Case Study: Automating Optimization

http://blog.vendoservices.com/vendo-blog/2015/09/02/case-study-automating-optimization

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(This is a business case study. It will be used to guide discussions during the session: “Automating Optimization” at the Vendo Partner Conference in Barcelona on September 17th.)

automating optimization

Matt had a headache. Silvia from HR offered him an aspirin. He took it, drank it with a glass of water and waited for it to kick in. While he waited he listened. “Yes, I can find the people you are looking for…it’ll take me a few months, but the real challenge is that we’re going to need more space,” Silvia said. He understood the challenges of adding people, that communication and coordination become exponentially more difficult with each new person. And now he was facing another challenge. Space. The next frontier. And he didn’t want to go there.

He thought back on what had brought him to this office-bursting moment. “I had had a relatively open afternoon. I was leaning back in my chair and taking a look at some of our traffic numbers. They were ‘great’ numbers – evidence that we were in the lead, ahead of the game. But were they really telling such a good story? The truth is I didn’t know. What I did know was that we can always do things better, so I was a little skeptical,” recalled Matt.  

Many years ago the industry’s approach to traffic was simple. Every visitor arrived at the home page. “All our traffic went there, whether it came from search, from an affiliate’s site or from ads. That’s just how it was, and ‘how it was’ was working well – so why change it?” Matt recalled. Why, indeed?

He wondered if different traffic sources might indicate something about how the surfers would behave. If that was the case, perhaps he could adjust what he showed surfers based on where the came from to increase conversion in each group. It took him and his team months but they found the answers. “Yes, there were real differences, and, yes, we could optimize conversion by giving each traffic source its own experience,” Matt recalled. His team rotated different product images based on the highest click through for each traffic source. “Manually it would take several man hours on a daily basis. We had lots of sites and lots of traffic sources so we hit the limits of what our staff could do pretty quickly,” Matt remembered. And so he found himself sitting in a conference room with Silvia talking about…office space. And the aspirin still hadn’t kicked in.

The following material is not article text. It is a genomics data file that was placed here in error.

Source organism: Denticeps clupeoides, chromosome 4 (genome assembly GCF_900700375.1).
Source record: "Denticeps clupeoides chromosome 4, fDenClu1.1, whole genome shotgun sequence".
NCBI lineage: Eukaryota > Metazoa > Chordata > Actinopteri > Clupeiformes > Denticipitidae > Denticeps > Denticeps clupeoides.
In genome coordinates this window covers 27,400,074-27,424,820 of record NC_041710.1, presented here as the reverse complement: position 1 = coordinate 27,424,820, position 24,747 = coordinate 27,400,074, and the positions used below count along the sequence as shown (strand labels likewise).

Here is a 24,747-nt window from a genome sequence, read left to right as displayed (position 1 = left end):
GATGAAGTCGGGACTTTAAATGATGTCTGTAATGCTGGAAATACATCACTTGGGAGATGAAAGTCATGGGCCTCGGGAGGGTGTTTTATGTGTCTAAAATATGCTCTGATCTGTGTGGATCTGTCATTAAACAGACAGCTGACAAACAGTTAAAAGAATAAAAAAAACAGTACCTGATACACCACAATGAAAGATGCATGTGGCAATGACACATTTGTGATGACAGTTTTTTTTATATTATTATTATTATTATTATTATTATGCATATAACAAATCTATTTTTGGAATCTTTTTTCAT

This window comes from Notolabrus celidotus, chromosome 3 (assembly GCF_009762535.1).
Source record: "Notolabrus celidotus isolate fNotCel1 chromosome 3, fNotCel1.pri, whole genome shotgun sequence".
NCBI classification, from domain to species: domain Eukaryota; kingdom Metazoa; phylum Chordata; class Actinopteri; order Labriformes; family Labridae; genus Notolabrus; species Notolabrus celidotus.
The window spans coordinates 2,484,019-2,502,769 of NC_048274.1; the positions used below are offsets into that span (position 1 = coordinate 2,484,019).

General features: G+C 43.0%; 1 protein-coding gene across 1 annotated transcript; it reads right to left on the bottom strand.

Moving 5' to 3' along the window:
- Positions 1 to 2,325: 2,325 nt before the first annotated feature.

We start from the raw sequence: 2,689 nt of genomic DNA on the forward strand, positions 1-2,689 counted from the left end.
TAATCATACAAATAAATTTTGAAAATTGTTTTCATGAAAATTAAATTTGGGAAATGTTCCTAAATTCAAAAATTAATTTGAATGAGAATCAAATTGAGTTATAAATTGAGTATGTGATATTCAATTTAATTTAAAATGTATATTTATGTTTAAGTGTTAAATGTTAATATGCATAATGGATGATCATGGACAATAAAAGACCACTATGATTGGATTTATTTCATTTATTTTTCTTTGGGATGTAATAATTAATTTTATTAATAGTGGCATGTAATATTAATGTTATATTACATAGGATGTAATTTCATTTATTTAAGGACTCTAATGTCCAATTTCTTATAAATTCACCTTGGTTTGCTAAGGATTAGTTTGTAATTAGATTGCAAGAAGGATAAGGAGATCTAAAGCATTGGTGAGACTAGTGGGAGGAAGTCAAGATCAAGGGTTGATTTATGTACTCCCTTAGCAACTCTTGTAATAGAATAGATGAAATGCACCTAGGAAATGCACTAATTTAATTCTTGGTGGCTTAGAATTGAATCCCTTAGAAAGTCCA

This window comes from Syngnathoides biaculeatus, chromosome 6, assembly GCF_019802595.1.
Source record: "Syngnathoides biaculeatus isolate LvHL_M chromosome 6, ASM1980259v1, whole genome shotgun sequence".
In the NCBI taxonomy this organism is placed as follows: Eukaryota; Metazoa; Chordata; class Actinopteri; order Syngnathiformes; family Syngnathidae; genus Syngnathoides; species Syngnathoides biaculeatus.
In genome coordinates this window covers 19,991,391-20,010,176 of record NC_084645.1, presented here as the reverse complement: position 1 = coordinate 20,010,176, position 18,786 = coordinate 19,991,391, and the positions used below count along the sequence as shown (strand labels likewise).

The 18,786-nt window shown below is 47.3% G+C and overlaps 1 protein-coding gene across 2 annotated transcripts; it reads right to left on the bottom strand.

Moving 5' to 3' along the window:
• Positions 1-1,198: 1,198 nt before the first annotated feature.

Leaving the meeting with Silvia, Matt walked down the hall to the office of his tech lead, Phil. “I explained the situation to Phil. The whole thing from start to finish. He understood the challenge we were facing. Within days we had a solution to display and rotate images automatically based on source and click through. We’d automated a heavy manual effort. It felt great. And I could stop looking for new office space,” recalled Matt. The automation also freed up resources to find the next big improvement: PC versus mobile surfers, 4G versus Wi-Fi connections, surfers in New York versus surfers in Barcelona, etc. He was on to the next rotation of the never ending lifecycle…optimize, automate optimization, and then optimize some more to adapt to a changing world.

As he started to scale up his automated optimizations Matt began facing new questions. “Are ten automations 10x more effective than 1? Is the 1st still just as effective once you get to the 10th?” Matt asked. Experience had taught him that some automations are more effective than others. Certain automations may needed to be combined or merged. Others were not worth doing at all or became deprecated. “The only way to know if I’m making progress is to regularly review and re-assess. As well all know, time (and in our case, technology) changes things,” concluded Matt.  

Matt summarized the questions he’s asking today about automating optimization:

  • How do we identify areas of improvement?
  • When do we begin thinking about automation?
  • How do we handle the seemingly never ending combinations and required resources to manage them all?
  • What tools do we or have we used to organize and execute them all?
  • How often do we go back to look at that first automation to make sure it’s still relevant or productive?
  • Where would we be today without automation of optimizations?

Questions for discussion: How can I code to continually test and optimize? What are different approaches? How much do they cost and how much of a lift will I get from them? In other words, when is the juice worth the squeeze?

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